Gender aside, I've been obsessed with the paranormal since I was a kid. When I was 9, I decided that I would grow up to be a parapsychologist. When I was 10, I received book vouchers and bought myself a huge book that dealt with the supernatural and the occult. Secondary school consisted of Christopher Pike and Stephen King. When I was in college, I was ghostwriting ghost stories to put myself through school. At some point in college, I took a class called Monstrosities. However, despite all the aspects of horror that I'd indulged in till then, it was all fascination and no fear. And then one night, I went to watch a horror film with a friend, simply because tickets to the film we'd actually wanted were not available. We'd thought it be funny and full of cheesy special effects.
It turned out to be Hideo Nakata's Ringu.
I was traumatised for weeks. The fear was potent. And because it was also extremely foreign to me, I had no idea how to overcome it. I thought that watching the film another time in the cinema would help me get some distance from it. So I watched it a second time. And then a third. By the end of that fortnight, scratchy sounds scared me, home appliances scared me, electronics scared me. But most of all, this genre was different from what I was used to - American horror, which usually drew upon either Biblical binaries of good and evil, demon possession, zombies back from the dead, or serial killings that involved lots of gore.
There was none of this in Ringu, which was minimal, quiet and inconclusive. The aesthetic and concept was completely foreign (to me). There was no way to fight the "evil" that Sadako seemed intent on spreading without remorse. There was no explanation to why she crawled out of televisions or created static in the phone. You don't even actually know how Sadako's victims actually die, even though you watch them die. There was no logic to it and yet there was perfect logic to it. She was the perfect villain.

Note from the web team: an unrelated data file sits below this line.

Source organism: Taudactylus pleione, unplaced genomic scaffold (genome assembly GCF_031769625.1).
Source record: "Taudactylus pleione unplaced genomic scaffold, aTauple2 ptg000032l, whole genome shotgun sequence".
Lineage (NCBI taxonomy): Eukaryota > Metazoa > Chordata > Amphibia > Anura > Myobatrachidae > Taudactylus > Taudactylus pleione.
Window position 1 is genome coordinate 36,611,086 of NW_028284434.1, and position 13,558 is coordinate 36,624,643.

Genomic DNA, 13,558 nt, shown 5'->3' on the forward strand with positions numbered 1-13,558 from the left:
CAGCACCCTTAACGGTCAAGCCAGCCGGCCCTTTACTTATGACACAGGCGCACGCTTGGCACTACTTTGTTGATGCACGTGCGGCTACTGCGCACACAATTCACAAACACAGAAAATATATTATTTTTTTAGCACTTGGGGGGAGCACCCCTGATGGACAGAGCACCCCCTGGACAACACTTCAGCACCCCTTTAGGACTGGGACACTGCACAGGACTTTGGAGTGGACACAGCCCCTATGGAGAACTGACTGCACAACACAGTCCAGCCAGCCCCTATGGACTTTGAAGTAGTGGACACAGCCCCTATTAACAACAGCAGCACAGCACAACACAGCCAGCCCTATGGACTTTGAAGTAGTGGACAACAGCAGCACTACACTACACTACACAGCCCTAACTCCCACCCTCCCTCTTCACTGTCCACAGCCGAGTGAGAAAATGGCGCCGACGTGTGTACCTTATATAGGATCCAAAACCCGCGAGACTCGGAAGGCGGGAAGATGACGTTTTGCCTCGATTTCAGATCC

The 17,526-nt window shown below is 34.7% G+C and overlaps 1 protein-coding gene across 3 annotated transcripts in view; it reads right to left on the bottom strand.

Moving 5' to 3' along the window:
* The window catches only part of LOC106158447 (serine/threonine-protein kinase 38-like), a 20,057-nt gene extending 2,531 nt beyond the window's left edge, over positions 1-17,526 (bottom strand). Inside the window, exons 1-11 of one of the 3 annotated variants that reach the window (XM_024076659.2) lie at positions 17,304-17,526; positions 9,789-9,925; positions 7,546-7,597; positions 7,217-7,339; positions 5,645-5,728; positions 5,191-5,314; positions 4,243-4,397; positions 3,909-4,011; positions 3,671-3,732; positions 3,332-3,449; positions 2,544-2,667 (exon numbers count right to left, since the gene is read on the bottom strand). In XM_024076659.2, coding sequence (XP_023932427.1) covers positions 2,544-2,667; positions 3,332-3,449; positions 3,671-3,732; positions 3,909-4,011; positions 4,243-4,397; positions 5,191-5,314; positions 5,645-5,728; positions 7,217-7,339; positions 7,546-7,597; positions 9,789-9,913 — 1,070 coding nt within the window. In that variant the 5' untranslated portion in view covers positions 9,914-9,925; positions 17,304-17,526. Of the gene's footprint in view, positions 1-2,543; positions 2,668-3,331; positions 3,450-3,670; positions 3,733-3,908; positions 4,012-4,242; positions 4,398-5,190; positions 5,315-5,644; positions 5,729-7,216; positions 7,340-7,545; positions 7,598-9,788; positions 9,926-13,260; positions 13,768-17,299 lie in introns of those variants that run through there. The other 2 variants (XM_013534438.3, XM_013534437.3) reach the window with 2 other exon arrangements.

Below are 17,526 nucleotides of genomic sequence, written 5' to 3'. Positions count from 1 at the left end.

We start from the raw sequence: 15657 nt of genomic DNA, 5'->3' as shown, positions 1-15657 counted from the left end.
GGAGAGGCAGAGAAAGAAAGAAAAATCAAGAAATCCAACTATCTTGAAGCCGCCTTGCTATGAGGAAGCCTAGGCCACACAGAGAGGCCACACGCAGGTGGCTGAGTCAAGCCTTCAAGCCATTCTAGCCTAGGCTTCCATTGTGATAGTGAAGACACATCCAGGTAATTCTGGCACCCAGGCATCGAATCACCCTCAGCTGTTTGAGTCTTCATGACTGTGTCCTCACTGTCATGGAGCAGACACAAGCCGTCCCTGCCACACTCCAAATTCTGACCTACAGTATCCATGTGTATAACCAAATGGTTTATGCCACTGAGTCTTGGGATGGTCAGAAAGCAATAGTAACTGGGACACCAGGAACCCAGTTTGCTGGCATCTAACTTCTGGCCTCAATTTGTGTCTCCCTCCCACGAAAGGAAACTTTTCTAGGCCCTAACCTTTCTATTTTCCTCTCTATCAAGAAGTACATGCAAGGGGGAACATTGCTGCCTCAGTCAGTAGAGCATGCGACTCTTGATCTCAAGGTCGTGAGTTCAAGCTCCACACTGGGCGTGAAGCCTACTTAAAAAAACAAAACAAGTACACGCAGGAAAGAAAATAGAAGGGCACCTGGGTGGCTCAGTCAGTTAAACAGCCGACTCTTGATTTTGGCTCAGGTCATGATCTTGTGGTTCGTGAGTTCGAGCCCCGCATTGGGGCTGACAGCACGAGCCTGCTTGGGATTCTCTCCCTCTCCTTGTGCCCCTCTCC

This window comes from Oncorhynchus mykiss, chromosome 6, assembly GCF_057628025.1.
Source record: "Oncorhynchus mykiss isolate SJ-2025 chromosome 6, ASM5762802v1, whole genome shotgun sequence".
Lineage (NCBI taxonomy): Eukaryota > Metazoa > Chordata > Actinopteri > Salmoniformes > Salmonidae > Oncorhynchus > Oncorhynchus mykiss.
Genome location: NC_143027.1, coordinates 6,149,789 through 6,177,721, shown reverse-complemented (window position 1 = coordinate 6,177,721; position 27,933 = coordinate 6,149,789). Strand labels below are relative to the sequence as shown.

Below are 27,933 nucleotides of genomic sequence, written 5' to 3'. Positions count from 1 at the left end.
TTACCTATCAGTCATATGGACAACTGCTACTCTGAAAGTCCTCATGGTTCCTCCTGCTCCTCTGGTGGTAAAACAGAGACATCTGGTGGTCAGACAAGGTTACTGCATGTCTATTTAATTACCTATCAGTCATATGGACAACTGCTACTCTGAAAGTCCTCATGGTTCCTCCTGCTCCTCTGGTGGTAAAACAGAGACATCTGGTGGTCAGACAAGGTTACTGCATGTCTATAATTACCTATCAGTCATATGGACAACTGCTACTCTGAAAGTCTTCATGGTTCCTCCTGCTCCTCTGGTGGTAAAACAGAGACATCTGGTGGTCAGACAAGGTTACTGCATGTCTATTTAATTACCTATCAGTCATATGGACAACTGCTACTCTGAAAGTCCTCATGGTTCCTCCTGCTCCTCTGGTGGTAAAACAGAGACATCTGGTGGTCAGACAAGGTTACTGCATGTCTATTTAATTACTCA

Many Asian films I've watched since then - particularly from Japan, Korea and Thailand- have utilised tropes similar to the ones I discovered via Ringu. Learning the phrase "dead,wet girls" was fascinating. Reading about the use of hair in Japanese horror completely sucked me in. Learning the word "onnen" inspired this poem and after watching numerous clips from Ju-On (both the Japanese film as well as the original telemovie that inspired it), I actually started feeling a little pissed off on behalf on these fictitious women. I mean, quite jialat right? You are beaten/raped/murdered and then after your death, you kena demonised as an evil villain. I mean yes, you get your revenge (on everyone - not just on your killer), but I'm not sure that freedom (only) in death is a great deal.
So yeah, maybe, at the end of the day, being with these women everyday is not going to be so scary after all. And while I have not quite gotten over my fear of Sadako, I have empathy for her more than anything else. And either way, I am excited about this new project and about the fact that I will get a whole month to obssess over it. By the time I come home, I will have grown my hair down to my waist and will wear only white dresses. Haha.
Thanks again to The Unifiedfield for giving me the chance to indulge in one of my favourite topics :)
I do not own any of the images used. They are attributed to (L to R) Takashi Shimizu’s Ju-On (Japan), The Mo Brother’s Rumah Dara (Indonesia), Banjong Pisanthnakun’s Shutter, Fruit Chan’s Dumplings (China), Hideo Nakata’s Ringu (Japan) and Banjong Pisanthnakun’s Alone (Thailand).